With the opening of the 2014 Utah legislative session, the Utah Media Coalition, as it has for the last three years, provides GRAMA Watch notes evaluating the transparency of proposed legislation.
GRAMA Watch began after a failed attempt in 2011 to gut Utah's premier open government law with House Bill 477. Since then the Media Coalition, with the help of attorneys who are experts on open-government law, has reviewed legislative bills for their transparency.
Bills are given a "bright light" if they make government more open, a "lights out" if they make government less open, or a "pale light" if they have a neutral effect.
The system has proven an effective way for the public to track government openness. In most cases the legislature has voted with coalition's recommendations, either rejecting "lights out" bills or approving "bright light" bills.
"At the time HB 477 was introduced into the legislature in 2011 I was the president of the Utah Press Assocation and we had quite a fight on our hands to keep that bill from taking away much the transparency in government that the media and the public had fought to gain over the years," said Richard Shaw, Publisher of the Sun Advocate and Emery County Progress on Wednesday. "It was introduced to the body later than any bill had ever been introduced in anyone's memory. It was obviously a political move to cut the legs out from under those who watch over what state government does."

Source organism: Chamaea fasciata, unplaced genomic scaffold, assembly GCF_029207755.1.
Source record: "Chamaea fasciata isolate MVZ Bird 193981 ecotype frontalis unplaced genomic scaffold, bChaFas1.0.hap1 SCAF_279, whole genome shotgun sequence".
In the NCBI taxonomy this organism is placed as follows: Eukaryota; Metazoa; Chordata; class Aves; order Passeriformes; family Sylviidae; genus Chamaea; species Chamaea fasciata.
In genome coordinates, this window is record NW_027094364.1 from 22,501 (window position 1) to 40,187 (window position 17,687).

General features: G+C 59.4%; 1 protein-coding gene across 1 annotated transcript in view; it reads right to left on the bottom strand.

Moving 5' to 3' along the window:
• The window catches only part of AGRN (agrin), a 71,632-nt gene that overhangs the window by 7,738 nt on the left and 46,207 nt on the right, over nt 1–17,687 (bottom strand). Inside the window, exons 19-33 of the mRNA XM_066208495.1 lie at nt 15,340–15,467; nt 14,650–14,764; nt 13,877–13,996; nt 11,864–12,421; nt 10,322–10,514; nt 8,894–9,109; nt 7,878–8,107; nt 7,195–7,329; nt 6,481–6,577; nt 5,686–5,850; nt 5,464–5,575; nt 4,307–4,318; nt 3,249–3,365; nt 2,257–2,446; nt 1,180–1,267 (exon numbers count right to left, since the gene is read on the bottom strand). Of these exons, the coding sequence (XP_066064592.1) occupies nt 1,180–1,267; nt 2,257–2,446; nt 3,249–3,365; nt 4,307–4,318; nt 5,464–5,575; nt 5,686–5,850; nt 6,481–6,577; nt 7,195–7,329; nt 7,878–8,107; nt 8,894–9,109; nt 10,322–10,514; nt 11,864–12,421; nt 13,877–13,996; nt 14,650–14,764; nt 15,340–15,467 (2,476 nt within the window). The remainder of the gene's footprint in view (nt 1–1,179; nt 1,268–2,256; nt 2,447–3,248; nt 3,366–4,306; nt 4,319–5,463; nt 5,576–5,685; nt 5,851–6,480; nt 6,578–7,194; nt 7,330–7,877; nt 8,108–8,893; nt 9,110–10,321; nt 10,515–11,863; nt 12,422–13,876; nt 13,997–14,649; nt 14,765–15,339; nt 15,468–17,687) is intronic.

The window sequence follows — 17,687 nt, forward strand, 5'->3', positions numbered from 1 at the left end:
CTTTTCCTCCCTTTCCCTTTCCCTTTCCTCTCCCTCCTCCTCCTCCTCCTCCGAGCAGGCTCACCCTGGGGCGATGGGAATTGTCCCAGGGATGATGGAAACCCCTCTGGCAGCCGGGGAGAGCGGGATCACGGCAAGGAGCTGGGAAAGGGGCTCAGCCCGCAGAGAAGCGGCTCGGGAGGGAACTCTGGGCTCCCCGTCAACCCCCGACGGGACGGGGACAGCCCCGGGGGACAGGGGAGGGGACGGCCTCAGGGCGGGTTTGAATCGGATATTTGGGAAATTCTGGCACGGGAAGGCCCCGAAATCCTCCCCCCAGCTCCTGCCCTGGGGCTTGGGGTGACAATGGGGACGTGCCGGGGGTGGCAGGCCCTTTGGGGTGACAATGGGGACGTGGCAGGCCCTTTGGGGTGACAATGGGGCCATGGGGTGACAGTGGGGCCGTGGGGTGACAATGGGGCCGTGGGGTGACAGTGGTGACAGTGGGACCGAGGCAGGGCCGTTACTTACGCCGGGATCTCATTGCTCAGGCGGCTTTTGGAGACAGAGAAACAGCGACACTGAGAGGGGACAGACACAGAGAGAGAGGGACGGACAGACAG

The bill passed both houses and was sent to the governor. But the governor told the legislature they needed to reconsider what they had done largely because public pressure from phones calls, emails and other contacts were so numerous against the bill becoming law.
"To those of us in the media it was like a legislative Pearl Harbor, a sneak attack on the right of the public to know what is going on with their elected leaders and state agencies," said Shaw. "The bill was rescinded, but only because the public was so adamant about stopping it from becoming law."
Up until that time the Media Coalition (which included the UPA and the broadcast industry) had often worked through back channels to bring proper legislation to the floors of the capitol. However, that move sparked the Media Coalition to create GRAMA Watch which now looks at all bills and gives those that pertain to transparency the lights that signify whether they are proper or not.
"We all need to thank the Salt Lake Tribune and the Deseret News for their vast support in terms of manpower and money in keeping this going," said Shaw. "Without them we could never have had the legal representation we had to defeat it or what we have today to keep watch over what is going on."
Over the next few weeks the Sun Advocate and Emery Progress will be placing the GRAMA Notes light spots in the papers so the public may learn about bills that are good for transparency and those that are not.